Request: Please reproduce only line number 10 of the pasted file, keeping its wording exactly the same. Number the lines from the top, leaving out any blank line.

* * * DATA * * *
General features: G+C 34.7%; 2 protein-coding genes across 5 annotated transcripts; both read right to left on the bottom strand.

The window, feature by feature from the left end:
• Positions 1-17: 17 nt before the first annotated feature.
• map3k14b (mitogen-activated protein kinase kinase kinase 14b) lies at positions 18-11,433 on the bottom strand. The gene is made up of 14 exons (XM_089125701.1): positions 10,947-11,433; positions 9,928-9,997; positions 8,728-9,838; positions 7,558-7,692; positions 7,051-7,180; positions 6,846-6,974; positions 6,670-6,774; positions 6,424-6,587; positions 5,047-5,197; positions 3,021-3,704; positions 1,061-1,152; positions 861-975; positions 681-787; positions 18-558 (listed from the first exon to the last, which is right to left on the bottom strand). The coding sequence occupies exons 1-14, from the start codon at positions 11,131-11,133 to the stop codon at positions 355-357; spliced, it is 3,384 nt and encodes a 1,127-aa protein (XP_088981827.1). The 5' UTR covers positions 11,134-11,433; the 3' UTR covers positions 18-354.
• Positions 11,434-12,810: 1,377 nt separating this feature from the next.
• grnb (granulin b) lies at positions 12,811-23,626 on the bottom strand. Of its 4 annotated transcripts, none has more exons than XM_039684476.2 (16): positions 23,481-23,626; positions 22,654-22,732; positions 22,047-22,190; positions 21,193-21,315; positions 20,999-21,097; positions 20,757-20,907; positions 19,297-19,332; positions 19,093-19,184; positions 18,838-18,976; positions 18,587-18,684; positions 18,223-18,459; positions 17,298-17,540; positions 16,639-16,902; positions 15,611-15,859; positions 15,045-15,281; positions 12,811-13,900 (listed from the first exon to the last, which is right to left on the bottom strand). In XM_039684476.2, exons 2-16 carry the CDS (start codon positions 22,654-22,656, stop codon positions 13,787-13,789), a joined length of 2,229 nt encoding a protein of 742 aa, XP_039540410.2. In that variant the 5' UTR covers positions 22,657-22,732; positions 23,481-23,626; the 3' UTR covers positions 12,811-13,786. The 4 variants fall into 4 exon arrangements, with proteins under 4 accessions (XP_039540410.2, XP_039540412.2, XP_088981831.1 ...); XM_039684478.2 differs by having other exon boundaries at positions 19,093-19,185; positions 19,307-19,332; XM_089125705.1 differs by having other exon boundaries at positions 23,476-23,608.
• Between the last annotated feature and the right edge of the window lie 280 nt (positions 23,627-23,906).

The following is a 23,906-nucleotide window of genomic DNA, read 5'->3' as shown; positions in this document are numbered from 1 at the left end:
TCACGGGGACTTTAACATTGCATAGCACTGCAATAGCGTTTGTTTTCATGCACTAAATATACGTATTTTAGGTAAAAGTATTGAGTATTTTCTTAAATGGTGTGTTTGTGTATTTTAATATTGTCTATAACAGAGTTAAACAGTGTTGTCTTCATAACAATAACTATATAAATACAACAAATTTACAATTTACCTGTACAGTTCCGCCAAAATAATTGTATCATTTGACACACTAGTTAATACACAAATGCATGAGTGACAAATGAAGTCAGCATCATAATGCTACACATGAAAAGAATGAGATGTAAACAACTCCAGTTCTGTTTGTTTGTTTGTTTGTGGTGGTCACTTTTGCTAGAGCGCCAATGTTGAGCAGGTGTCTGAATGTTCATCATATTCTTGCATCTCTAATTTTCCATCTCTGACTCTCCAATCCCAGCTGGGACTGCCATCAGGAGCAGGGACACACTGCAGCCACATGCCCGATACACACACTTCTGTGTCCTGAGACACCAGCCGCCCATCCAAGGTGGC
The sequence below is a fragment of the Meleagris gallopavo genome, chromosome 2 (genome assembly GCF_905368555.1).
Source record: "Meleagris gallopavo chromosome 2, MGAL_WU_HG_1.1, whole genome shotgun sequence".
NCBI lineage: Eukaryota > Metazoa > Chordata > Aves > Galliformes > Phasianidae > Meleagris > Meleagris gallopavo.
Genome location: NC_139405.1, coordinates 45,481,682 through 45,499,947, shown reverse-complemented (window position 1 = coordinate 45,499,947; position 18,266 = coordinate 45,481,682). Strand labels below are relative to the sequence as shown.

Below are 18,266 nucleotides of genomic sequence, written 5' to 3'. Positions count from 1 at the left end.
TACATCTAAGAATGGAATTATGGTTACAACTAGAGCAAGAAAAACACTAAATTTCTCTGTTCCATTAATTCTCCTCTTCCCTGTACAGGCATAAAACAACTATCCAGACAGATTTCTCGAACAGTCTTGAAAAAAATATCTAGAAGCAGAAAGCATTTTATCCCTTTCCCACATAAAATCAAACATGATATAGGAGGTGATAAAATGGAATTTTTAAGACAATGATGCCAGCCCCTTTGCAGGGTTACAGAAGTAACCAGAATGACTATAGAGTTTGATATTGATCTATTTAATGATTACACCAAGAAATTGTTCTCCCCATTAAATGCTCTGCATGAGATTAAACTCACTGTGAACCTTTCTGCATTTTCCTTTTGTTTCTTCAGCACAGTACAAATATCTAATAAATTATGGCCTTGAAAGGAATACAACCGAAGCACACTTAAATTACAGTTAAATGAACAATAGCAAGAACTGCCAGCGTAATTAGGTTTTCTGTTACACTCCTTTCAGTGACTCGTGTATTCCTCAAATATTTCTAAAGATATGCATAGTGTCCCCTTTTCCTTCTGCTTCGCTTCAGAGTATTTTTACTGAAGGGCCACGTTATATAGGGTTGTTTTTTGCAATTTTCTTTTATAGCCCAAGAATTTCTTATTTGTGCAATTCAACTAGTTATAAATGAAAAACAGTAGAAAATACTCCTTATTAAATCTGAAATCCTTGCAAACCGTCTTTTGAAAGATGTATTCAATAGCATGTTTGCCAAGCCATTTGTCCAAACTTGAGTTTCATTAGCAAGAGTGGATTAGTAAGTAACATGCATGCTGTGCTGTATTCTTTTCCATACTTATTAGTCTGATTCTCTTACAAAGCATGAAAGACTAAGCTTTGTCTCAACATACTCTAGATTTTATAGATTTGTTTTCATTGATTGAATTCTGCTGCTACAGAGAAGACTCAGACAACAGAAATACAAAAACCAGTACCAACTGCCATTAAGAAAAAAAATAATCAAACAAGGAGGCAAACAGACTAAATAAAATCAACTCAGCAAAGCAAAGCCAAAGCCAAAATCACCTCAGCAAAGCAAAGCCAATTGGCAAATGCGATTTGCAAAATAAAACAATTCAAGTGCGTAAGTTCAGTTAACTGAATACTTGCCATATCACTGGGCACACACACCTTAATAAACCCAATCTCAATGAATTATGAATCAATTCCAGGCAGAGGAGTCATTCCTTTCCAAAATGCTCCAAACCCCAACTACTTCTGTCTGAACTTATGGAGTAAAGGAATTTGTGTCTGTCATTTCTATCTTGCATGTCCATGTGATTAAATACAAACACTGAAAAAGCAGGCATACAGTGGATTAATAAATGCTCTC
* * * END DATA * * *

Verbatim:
The sequence below is a fragment of the Meleagris gallopavo genome, chromosome 2 (genome assembly GCF_905368555.1).